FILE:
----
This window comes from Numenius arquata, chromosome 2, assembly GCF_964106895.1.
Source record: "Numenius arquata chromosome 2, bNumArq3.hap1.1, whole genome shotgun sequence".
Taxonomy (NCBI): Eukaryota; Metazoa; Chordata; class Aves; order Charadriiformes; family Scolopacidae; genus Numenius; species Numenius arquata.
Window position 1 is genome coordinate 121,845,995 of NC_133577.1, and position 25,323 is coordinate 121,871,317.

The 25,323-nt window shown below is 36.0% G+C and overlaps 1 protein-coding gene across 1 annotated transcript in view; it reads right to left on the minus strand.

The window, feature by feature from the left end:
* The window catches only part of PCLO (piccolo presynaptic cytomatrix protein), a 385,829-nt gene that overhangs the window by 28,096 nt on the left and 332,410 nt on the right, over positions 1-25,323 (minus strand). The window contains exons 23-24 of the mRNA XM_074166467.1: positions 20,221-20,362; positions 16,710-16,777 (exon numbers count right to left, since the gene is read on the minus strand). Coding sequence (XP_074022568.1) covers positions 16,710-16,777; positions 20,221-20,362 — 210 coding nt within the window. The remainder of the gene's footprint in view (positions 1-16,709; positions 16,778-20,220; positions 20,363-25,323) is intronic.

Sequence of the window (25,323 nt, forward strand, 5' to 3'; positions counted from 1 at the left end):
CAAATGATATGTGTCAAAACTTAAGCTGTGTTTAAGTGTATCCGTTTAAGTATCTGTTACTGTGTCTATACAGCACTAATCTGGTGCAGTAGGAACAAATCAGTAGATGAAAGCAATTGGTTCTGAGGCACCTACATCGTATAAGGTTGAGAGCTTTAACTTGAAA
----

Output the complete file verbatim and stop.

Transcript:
This window comes from Numenius arquata, chromosome 2, assembly GCF_964106895.1.
Source record: "Numenius arquata chromosome 2, bNumArq3.hap1.1, whole genome shotgun sequence".
Taxonomy (NCBI): Eukaryota; Metazoa; Chordata; class Aves; order Charadriiformes; family Scolopacidae; genus Numenius; species Numenius arquata.
Window position 1 is genome coordinate 121,845,995 of NC_133577.1, and position 25,323 is coordinate 121,871,317.

The 25,323-nt window shown below is 36.0% G+C and overlaps 1 protein-coding gene across 1 annotated transcript in view; it reads right to left on the minus strand.

The window, feature by feature from the left end:
* The window catches only part of PCLO (piccolo presynaptic cytomatrix protein), a 385,829-nt gene that overhangs the window by 28,096 nt on the left and 332,410 nt on the right, over positions 1-25,323 (minus strand). The window contains exons 23-24 of the mRNA XM_074166467.1: positions 20,221-20,362; positions 16,710-16,777 (exon numbers count right to left, since the gene is read on the minus strand). Coding sequence (XP_074022568.1) covers positions 16,710-16,777; positions 20,221-20,362 — 210 coding nt within the window. The remainder of the gene's footprint in view (positions 1-16,709; positions 16,778-20,220; positions 20,363-25,323) is intronic.

Sequence of the window (25,323 nt, forward strand, 5' to 3'; positions counted from 1 at the left end):
CAAATGATATGTGTCAAAACTTAAGCTGTGTTTAAGTGTATCCGTTTAAGTATCTGTTACTGTGTCTATACAGCACTAATCTGGTGCAGTAGGAACAAATCAGTAGATGAAAGCAATTGGTTCTGAGGCACCTACATCGTATAAGGTTGAGAGCTTTAACTTGAAA